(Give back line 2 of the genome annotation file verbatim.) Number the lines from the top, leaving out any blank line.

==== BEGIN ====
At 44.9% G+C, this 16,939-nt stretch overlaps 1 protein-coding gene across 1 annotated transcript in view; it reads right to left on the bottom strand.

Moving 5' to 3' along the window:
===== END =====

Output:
Moving 5' to 3' along the window: